William Schwenck Gilbert ( )


The Bab Ballads. The Yarn of the Nancy Bell


Twas on the shores that round our coast
   From Deal to Ramsgate span,
That I found alone on a piece of stone
   An elderly naval man.

His hair was weedy, his beard was long,
   And weedy and long was he,
And I heard this wight on the shore recite,
   In a singular minor key:

Oh, I am a cook and a captain bold,
   And the mate of the Nancy brig,
And a bosun tight, and a midshipmite,
   And the crew of the captains gig.

And he shook his fists and he tore his hair,
   Till I really felt afraid,
For I couldnt help thinking the man had been drinking,
   And so I simply said:

Oh, elderly man, its little I know
   Of the duties of men of the sea,
And Ill eat my hand if I understand
   However you can be

At once a cook, and a captain bold,
   And the mate of the Nancy brig,
And a bosun tight, and a midshipmite,
   And the crew of the captains gig.

Then he gave a hitch to his trousers, which
   Is a trick all seamen larn,
And having got rid of a thumping quid,
   He spun this painful yarn:

Twas in the good ship Nancy Bell
   That we sailed to the Indian Sea,
And there on a reef we come to grief,
   Which has often occurred to me.

And pretty nigh all the crew was drowned
   (There was seventy-seven o soul),
And only ten of the Nancys men
   Said Here! to the muster-roll.

There was me and the cook and the captain bold,
   And the mate of the Nancy brig,
And the bosun tight, and a midshipmite,
   And the crew of the captains gig.

For a month wed neither wittles nor drink,
   Till a-hungry we did feel,
So we drawed a lot, and, accordin shot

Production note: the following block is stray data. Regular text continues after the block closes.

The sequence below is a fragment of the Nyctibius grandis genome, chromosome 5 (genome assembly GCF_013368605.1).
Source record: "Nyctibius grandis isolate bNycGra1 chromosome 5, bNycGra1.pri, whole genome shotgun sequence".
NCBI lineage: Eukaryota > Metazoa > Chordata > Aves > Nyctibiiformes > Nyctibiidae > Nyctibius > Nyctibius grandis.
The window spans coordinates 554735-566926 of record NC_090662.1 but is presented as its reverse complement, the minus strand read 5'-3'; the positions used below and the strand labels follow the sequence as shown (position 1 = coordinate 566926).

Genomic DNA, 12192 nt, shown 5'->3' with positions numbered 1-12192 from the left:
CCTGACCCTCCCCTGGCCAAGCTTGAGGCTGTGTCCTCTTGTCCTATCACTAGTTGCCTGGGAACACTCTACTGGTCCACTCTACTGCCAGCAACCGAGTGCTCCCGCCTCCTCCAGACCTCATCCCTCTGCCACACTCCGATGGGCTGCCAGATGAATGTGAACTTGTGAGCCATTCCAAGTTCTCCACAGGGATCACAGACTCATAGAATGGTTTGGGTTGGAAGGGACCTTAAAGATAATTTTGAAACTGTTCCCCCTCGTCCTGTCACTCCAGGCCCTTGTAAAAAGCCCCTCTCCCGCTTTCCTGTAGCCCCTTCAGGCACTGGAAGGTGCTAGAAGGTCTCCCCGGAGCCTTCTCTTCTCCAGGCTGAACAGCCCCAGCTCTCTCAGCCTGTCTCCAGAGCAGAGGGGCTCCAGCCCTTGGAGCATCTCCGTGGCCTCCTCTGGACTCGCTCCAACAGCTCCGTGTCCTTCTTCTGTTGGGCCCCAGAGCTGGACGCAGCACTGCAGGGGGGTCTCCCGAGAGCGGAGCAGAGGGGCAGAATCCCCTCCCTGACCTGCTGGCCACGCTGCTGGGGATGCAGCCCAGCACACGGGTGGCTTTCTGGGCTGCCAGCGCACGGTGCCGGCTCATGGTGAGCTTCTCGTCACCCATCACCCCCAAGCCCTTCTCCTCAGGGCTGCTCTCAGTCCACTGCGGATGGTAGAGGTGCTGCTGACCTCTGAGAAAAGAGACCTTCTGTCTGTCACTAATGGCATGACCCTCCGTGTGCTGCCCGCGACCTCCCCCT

The captain for our meal.

The next lot fell to the Nancys mate,
   And a delicate dish he made;
Then our appetite with the midshipmite
   We seven survivors stayed.

And then we murdered the bosun tight,
   And he much resembled pig;
Then we wittled free, did the cook and me,
   On the crew of the captains gig.

Then only the cook and me was left,
   And the delicate question, Which
Of us two goes to the kettle? arose,
   And we argued it out as sich.

For I loved that cook as a brother, I did,
   And the cook he worshipped me;
But wed both be blowed if wed either be stowed
   In the other chaps hold, you see.

Ill be eat if you dines off me, says Tom;
   Yes, that, says I, youll be,
Im boiled if I die, my friend, quoth I;
   And Exactly so, quoth he.

Says he, Dear James, to murder me
   Were a foolish thing to do,
For dont you see that you cant cook me,
   While I canand willcook you!

So he boils the water, and takes the salt
   And the pepper in portions true
(Which he never forgot), and some chopped shalot,
   And some sage and parsley too.

Come here, says he, with a proper pride,
   Which his smiling features tell,
T will soothing be if I let you see
   How extremely nice youll smell.

And he stirred it round and round and round,
   And he sniffed at the foaming froth;
When I ups with his heels, and smothers his squeals
   In the scum of the boiling broth.

And I eat that cook in a week or less,
   Andas I eating be
The last of his chops, why, I almost drops,
   For a wessel in sight I see!

* * * *

And I never larf, and I never smile,
   And I never lark nor play,
But sit and croak, and a single joke
   I havewhich is to say:

Oh, I am a cook and a captain bold,
   And the mate of the Nancy brig,
And a bosun tight, and a midshipmite,
   And the crew of the captains gig!



William Schwenck Gilbert's other poems:
  1. The Modest Couple
  2. The Bab Ballads. The Phantom Curate
  3. The Bab Ballads. The Force of Argument
  4. The Played-Out Humorist
  5. The Bab Ballads. Sir Guy the Crusader


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